To Blog or Not to Blog that is the Question!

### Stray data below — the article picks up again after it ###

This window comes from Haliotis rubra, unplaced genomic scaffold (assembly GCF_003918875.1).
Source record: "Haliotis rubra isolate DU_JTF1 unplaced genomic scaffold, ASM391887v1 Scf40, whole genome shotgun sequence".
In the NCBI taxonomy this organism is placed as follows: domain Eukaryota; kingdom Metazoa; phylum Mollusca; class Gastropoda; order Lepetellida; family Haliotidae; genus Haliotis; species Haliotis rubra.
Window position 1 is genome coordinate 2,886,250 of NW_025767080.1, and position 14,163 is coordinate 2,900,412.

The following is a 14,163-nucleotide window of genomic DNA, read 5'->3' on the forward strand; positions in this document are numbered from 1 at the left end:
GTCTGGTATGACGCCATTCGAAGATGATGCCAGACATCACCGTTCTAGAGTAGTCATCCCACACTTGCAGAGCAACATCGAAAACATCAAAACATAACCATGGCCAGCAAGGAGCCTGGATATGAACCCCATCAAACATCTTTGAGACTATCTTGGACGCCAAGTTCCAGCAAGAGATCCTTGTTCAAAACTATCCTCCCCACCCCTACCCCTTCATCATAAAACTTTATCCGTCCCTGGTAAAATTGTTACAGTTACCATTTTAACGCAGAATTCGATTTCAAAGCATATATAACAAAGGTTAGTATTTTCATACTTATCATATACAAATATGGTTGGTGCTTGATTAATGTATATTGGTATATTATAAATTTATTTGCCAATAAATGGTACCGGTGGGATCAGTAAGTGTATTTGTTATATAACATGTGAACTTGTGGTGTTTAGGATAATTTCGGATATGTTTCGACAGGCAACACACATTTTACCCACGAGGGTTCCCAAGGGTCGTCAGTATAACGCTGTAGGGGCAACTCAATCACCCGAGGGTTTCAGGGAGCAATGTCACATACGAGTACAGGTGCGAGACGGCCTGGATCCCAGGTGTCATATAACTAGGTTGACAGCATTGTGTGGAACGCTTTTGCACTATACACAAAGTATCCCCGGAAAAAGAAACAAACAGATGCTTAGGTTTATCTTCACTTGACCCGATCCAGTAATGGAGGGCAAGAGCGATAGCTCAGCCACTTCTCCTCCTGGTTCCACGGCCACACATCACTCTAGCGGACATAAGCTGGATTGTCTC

(Disclaimer ~ This first post is a bit lengthy for history purposes.   I do not plan, nor do I have the time to post long posts in the future.) I come from a family of fairly technically savvy people.   Growing up my family had several computers in the house, long before most families had a home computer.   We also usually had the latest gaming systems.   I’m dating myself but I’m pretty sure we had the first Atari gaming system.   My brother is basically self taught and has managed to make a lucrative career from his humble beginnings of playing hours of computer games, always upgrading his system by pilfering and plundering my father’s usually better computer.   I married a mechanical engineer turned IT guy.   At one point he had his own software company and he is now a Senior IT Director for a major corporation.   I was on the internet and e-mail well before people knew what the internet was and AOL was about the only e-mail system around (wish I’d bought that stock!).   I have don